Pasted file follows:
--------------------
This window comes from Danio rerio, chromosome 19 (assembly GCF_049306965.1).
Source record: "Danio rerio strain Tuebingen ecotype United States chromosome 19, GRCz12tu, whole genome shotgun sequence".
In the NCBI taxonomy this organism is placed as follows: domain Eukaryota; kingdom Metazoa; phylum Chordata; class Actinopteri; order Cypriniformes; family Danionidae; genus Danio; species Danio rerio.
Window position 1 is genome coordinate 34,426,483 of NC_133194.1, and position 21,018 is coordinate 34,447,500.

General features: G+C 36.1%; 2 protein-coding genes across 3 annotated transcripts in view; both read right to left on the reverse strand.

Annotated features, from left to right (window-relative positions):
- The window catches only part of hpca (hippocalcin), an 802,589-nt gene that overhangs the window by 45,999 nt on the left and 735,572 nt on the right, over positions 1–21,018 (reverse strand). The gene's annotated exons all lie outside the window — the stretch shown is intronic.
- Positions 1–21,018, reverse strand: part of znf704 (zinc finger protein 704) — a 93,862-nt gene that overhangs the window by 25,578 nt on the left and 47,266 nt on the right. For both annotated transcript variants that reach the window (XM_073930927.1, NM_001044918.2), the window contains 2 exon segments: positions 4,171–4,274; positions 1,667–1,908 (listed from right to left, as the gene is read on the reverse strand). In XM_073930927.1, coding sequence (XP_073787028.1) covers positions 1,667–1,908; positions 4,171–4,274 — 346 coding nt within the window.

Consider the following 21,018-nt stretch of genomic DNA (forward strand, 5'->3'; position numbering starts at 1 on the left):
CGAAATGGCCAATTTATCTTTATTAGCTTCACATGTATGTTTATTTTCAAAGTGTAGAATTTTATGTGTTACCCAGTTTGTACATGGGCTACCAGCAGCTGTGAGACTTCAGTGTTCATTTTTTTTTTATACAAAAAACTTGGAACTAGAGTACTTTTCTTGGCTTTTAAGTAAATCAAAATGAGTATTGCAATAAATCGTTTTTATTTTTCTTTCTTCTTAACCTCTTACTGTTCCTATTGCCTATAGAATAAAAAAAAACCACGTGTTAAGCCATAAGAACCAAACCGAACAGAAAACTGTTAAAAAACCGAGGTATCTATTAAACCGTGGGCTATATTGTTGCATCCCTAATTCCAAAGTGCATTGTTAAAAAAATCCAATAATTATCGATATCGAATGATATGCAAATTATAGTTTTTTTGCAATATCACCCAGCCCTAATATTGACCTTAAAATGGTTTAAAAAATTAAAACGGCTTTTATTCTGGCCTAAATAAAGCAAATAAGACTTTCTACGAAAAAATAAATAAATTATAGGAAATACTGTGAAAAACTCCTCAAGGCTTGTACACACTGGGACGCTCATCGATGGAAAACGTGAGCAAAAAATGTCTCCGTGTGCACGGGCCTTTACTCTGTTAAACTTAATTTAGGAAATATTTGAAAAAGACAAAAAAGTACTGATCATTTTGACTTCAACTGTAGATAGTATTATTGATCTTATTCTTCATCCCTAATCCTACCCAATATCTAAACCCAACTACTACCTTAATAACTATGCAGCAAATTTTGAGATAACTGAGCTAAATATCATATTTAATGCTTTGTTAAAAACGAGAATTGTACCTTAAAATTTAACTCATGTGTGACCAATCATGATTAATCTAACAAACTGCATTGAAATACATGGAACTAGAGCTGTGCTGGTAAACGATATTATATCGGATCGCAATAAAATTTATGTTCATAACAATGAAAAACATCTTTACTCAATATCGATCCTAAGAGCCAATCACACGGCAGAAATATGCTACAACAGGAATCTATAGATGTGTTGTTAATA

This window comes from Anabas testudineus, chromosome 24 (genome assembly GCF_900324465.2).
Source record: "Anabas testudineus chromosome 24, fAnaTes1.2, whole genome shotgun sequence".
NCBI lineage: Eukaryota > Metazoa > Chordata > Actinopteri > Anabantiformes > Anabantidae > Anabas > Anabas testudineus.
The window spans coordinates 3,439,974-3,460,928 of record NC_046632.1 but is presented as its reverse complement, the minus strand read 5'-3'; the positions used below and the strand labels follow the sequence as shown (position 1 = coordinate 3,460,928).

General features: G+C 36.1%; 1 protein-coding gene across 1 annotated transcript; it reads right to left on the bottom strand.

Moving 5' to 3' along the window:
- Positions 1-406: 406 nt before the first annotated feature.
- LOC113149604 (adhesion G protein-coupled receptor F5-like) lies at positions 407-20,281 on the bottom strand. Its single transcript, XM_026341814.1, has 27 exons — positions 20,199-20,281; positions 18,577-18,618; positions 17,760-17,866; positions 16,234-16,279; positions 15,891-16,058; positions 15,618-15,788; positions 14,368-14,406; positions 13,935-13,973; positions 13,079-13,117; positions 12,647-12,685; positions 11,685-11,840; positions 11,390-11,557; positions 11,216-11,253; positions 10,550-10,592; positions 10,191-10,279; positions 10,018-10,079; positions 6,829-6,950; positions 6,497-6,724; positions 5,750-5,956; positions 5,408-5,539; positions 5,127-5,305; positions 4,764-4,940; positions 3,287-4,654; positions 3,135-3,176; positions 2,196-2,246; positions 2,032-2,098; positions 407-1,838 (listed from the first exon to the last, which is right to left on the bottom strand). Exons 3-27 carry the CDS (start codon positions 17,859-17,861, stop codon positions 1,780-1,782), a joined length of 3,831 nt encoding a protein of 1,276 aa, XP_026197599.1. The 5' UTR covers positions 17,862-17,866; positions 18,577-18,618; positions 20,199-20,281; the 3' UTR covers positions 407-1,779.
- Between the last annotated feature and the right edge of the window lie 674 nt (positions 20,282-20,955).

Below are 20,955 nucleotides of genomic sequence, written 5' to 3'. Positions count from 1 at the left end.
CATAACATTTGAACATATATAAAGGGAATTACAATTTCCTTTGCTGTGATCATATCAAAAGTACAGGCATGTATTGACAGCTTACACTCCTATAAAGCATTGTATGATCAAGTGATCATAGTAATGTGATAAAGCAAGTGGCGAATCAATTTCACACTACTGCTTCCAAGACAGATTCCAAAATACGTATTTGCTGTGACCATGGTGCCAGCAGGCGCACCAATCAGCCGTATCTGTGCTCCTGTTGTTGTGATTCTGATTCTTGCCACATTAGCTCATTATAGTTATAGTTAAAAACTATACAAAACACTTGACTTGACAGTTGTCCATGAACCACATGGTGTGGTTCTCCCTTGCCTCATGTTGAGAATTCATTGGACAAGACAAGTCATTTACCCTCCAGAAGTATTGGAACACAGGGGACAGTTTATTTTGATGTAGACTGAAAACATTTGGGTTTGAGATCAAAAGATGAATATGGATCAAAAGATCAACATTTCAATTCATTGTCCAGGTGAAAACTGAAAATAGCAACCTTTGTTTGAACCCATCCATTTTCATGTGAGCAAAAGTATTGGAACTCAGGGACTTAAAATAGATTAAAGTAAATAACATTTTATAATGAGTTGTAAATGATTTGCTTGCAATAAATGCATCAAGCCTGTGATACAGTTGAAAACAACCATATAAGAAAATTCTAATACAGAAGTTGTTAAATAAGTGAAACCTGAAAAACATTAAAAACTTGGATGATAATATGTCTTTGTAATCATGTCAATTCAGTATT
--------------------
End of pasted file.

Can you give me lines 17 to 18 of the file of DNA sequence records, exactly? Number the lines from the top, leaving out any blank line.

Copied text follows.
- Positions 1-406: 406 nt before the first annotated feature.
- LOC113149604 (adhesion G protein-coupled receptor F5-like) lies at positions 407-20,281 on the bottom strand. Its single transcript, XM_026341814.1, has 27 exons — positions 20,199-20,281; positions 18,577-18,618; positions 17,760-17,866; positions 16,234-16,279; positions 15,891-16,058; positions 15,618-15,788; positions 14,368-14,406; positions 13,935-13,973; positions 13,079-13,117; positions 12,647-12,685; positions 11,685-11,840; positions 11,390-11,557; positions 11,216-11,253; positions 10,550-10,592; positions 10,191-10,279; positions 10,018-10,079; positions 6,829-6,950; positions 6,497-6,724; positions 5,750-5,956; positions 5,408-5,539; positions 5,127-5,305; positions 4,764-4,940; positions 3,287-4,654; positions 3,135-3,176; positions 2,196-2,246; positions 2,032-2,098; positions 407-1,838 (listed from the first exon to the last, which is right to left on the bottom strand). Exons 3-27 carry the CDS (start codon positions 17,859-17,861, stop codon positions 1,780-1,782), a joined length of 3,831 nt encoding a protein of 1,276 aa, XP_026197599.1. The 5' UTR covers positions 17,862-17,866; positions 18,577-18,618; positions 20,199-20,281; the 3' UTR covers positions 407-1,779.